Lauren Raffa says studying in the Monash journalism program changed her as a person and allowed her to come out of her shell.
Lauren’s journalism studies have given her the edge in her career, where she now works as the Marketing Coordinator for Airnorth.
Here is her profile…
Name: Lauren Raffa
Course: Bachelor of Journalism
Dept: School of Media, Film and Journalism
Year graduated: 2014
Current position: Marketing Coordinator at Airnorth
Why did you chose to study journalism at Monash?
I’ve always been a people-person, forever enchanted by good stories and good story-telling. I decided that journalism would be a great place to start. I didn’t exactly end up pursuing journalism in my professional career, but to this day I still rely upon my training. I’ve found that my journalism background is definitely an edge when applying for broader communication/media related roles.
How did Monash help get you to where you are now?
By allowing myself to immerse in different types of units, I got to hone in on what my passions were, and alternatively, realise what I didn’t want to pursue. Studying journalism changed me so much as a person. As a typically shy person, it encouraged me to get out there and how necessary it is to actively pursue what you want. I definitely credit a lot of my mature confidence to studying journalism. You can’t afford to be shy and hope things come to you! You have to get out there, make connections, and be proactive.
Best Monash memory?
Everyone was so lovely and approachable in tutorials. It was so easy to make new friends, I still keep in touch from time-to-time with some of my fellow alumni’s. It’s so great to see where everyone has ended up after uni. Some friends I know are working at top publications internationally and nationally, and some have taken the communications route at awesome companies, like myself. I also loved being able to hear the opinions of my peers in such a safe and respectful environment. Learning from my lecturers, and fellow students, opened up my perspective on a myriad of different ideas and situations.
What advice would you give your first-year uni self?
Launch yourself into internships from your first year. Do anything and everything you can get your hands on. You’ll learn what you like, and what you don’t like. Also, the more experience you have fresh out of university, the more likely prospective employers are to take you seriously.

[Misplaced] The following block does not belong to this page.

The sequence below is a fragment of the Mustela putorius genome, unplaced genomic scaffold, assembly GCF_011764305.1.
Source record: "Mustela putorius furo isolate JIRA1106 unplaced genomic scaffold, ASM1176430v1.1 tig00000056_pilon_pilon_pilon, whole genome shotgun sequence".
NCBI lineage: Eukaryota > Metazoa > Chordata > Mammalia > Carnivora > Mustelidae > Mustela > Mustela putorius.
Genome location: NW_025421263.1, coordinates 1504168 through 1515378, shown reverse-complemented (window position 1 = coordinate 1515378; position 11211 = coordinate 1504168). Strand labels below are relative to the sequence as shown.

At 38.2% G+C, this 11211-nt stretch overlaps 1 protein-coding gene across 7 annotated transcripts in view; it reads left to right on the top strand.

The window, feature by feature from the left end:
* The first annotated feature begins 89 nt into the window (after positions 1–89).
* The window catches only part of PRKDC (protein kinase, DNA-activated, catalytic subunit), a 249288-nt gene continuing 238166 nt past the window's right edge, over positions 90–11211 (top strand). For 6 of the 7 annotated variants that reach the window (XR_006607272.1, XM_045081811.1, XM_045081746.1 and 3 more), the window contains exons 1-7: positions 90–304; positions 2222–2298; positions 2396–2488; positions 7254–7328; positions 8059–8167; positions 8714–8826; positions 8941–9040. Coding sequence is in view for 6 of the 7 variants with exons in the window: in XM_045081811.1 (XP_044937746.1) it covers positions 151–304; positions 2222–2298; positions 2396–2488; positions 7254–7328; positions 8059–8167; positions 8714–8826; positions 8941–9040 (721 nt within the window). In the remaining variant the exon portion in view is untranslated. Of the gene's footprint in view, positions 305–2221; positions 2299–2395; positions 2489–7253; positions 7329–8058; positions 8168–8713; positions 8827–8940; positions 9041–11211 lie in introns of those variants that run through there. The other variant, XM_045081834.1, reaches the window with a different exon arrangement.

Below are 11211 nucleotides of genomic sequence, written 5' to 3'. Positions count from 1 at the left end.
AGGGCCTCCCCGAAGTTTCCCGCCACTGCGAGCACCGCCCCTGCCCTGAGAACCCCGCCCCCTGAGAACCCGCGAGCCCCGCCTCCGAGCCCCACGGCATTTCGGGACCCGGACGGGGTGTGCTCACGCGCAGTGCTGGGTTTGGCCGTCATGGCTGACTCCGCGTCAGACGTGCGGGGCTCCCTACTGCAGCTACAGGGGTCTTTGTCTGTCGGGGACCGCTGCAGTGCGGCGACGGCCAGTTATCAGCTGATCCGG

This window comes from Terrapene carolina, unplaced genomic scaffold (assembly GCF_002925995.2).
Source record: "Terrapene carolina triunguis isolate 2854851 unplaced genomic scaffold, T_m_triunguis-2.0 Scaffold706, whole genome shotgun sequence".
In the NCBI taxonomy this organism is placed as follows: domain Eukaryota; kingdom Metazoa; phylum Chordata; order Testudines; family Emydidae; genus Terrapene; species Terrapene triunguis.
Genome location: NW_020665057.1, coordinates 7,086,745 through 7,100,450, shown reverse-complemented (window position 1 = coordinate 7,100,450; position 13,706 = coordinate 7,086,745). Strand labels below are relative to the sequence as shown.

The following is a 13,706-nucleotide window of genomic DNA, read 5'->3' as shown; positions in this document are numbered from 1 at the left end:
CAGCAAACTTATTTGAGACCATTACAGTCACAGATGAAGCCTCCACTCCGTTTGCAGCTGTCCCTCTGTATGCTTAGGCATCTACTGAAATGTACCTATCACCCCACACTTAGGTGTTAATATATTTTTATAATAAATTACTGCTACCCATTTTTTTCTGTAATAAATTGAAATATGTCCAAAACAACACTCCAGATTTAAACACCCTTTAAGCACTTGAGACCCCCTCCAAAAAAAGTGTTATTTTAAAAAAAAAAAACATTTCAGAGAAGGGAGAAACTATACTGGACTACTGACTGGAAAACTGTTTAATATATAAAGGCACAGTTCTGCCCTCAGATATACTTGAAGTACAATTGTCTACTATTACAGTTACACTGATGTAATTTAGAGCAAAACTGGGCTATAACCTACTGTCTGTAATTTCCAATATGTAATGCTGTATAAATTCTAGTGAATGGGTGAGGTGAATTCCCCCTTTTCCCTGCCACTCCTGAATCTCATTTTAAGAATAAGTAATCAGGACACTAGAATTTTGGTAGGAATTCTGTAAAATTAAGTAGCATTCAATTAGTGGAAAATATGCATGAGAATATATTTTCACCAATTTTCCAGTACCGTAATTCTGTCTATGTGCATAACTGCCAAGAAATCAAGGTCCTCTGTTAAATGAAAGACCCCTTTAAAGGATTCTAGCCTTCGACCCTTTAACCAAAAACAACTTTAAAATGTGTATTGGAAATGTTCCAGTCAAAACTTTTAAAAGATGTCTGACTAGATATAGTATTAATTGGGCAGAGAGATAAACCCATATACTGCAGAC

What did you wish you knew before going out into the workforce?
It’s going to take time to get that first job. It can get you real down, and it sounds so cliche, but you just have to keep going. You will get a job, and once you do, you will probably never be without one permanently again. All it takes is getting that first one, and it’s definitely the hardest!
Who has been your biggest mentor?
My father. He has always encouraged tenacity, strength, risk-taking and a positive attitude.
Where do you see yourself in 10 years time?
I hope I’m working in a company that fulfils me and contributes positively to the world, yet also allows for a positive work-life balance to raise a family. Although I’ve already done a fair bit of travel, I hope I’d have ticked a few more countries off my list.
What was your very first job?
I worked in a bakery in Oakleigh. If you’re asking about professional, I was a Marketing Coordinator for an athlete recruitment company that sent young athletes from Australia to colleges in the USA.
What was your dream job growing up?
To be a fashion writer sitting at the front row of Paris Fashion Week. I’d be lying if I said it still wasn’t swirling up there in my head from time-to-time!
Any hidden talents?
Ever since I was young, I’ve always been able to start and clear a good book in under 24-hours. Hands down, every time. If I get sucked in, it’ll be finished by the next day. Once a book worm, always a book worm!
I’ve left two fur babies at home now that I live and work in the Northern Territory. Marley the black Labrador and Mischa, a Maltese cross Toy Poodle.
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